When its let get to low land just ates lime
     
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  12. muckymanor

    muckymanor Well-Known Member

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    I think that's a bit out of proportion. We are well aware of the importance of having ph right for growing grass in the group. Most members in the group have spread lime in the last few years. It is something that the group advisor has put a lot of emphasis on.
    In context, the talk was about fertility in cows. A number of us, myself included noticed fertility issues in our cows the year after we spread lime. A lot of my cows repeated and calving was delayed. This was down to the lime on the land with high molybdenum locking up the copper leaving it unavailable for use. This caused a lot of loss in production. Our speaker last night spoke about the research on how spreading lower amounts of lime per acre results in more minerals being available for uptake. The consensus was that spreading 1 ton per acre every 2 years was better than spreading 2 ton per acre every 4 years.
     
  13. Markmex

    Markmex Well-Known Member

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    Thanks very much for the replys, some useful information there.:Thumbp2:
     
  14. Hardysplicer

    Hardysplicer Well-Known Member

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    @Bog Man sense of humour is an acquired taste!!!!!

    Would you not be better supplement copper, I understand your logic but in practice lads just do nothing rather than little and often

    In ideal world your approach would be excellent, in practice will it happen
     
  15. marco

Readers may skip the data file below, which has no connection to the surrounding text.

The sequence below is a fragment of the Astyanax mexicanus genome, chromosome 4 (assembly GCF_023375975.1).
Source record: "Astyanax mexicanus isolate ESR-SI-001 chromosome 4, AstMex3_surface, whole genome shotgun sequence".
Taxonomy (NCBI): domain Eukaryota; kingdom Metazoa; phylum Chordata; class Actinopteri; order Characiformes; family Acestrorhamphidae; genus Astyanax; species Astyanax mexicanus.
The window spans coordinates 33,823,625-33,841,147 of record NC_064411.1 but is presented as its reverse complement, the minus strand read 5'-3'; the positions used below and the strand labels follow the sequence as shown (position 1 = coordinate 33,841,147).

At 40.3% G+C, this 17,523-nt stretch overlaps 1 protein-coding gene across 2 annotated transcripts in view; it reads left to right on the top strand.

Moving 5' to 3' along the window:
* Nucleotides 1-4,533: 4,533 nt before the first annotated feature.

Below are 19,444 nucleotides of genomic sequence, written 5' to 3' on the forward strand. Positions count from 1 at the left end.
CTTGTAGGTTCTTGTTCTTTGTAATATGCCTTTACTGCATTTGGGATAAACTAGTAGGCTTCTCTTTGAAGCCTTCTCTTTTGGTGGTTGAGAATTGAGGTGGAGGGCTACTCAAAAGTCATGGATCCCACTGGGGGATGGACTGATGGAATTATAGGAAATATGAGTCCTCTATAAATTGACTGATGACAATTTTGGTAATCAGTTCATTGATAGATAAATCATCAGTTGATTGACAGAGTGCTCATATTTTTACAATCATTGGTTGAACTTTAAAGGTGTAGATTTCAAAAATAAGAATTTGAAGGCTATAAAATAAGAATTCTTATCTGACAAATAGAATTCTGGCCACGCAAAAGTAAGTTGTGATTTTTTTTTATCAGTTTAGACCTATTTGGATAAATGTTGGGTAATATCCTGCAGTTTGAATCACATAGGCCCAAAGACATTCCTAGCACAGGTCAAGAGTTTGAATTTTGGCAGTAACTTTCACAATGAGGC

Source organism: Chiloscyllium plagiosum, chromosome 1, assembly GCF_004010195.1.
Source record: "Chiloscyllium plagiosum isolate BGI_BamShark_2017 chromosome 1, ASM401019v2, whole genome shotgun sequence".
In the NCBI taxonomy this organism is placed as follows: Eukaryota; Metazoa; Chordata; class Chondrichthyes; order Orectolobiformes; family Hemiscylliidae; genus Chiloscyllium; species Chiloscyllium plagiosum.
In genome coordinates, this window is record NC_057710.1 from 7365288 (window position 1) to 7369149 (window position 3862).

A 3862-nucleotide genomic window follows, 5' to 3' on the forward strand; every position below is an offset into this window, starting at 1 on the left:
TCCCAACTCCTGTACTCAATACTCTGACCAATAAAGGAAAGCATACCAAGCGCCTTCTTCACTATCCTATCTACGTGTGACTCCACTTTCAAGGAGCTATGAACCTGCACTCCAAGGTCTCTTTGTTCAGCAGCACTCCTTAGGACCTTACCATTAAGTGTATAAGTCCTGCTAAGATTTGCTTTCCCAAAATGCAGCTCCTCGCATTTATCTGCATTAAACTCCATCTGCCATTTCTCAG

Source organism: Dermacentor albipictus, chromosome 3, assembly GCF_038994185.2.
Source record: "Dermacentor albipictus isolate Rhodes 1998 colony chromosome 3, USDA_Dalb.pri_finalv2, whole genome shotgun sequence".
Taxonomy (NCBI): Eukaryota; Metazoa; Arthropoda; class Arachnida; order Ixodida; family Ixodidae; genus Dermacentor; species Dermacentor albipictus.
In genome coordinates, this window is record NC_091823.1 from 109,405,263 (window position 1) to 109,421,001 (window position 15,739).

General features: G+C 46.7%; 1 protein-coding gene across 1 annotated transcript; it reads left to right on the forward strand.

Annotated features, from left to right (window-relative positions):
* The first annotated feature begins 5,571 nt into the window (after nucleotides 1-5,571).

marco Well-Known Member

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    Your bang on there, we had a simular problem and it was due to mg deficiency, we only spread ca lime and it magnified the problem. We get ca/mg percentages on all our tests now because of it
     
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  16. Bog Man

    Bog Man Well-Known Member

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    We took out a piece of land and it got aluminum toxicity because of lack ofl lime . The advisor said it was only fit for growing Rotherdendums.
    An experiment was done on our farm with various types of copper in water bolus and injection. What I learned was we got £3000 and a pile of troughs and fencing and ACOT got £50000 .
    Phil Rogers from UCD was the lead researcher. After three years weighing every month doing liver Biopsy’s and blood tests on five groups of Cattle including a control Nobody suggested not putting out lime . Phil Rogers has a lot of papers published on Copper and minerals and he was the go to guy for the Government in the Hanrathy case in Tipperary and the Castlecomer case .
    High Molybdenum grass will not be eaten by cattle particularly in wet weather.
    There are lime kilns all over the country and they are there for a reason. In the past people went to great lengths to lime land drawing it in Horses and carts upto two days travel away . Seashells were spread on land trying to raise the PH .
    Cows not going in calf and blaming it on High ph is a bit simplistic answer to a complex problem. We had high Molybdenum in fields tested by Matt Barlo yet other advisors were telling us we needed Sulphur in our fertilizer.
    If you have high Molybdenum you are unlikely to need a lot of Sulphur .
    Be careful what your advisors tell you because they often look at a specific problem without seeing the big Picture.
     
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  17. Ugo Schtiglitz

    Ugo Schtiglitz Well-Known Member

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    Think Marco has a good point above. I'd love to see mg levels. Then determine correct type of lime to spread. Incidentally I recall old timers saying that high molybdneum and copper lock up is a root cause of lameness in sheep. Something to do with the bond between the hard outer shell of the hoof and softer stuff inside it. High molybneum here and we always had to supplement copper and selenium.
     
  18. Hardysplicer

    Hardysplicer Well-Known Member

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    Calcium Lime has no Mg
    Mg lime has Calcium and Mg but too Mg for me
    I get quarry to blend it 50;50 when crushing and call it 2-way magic lime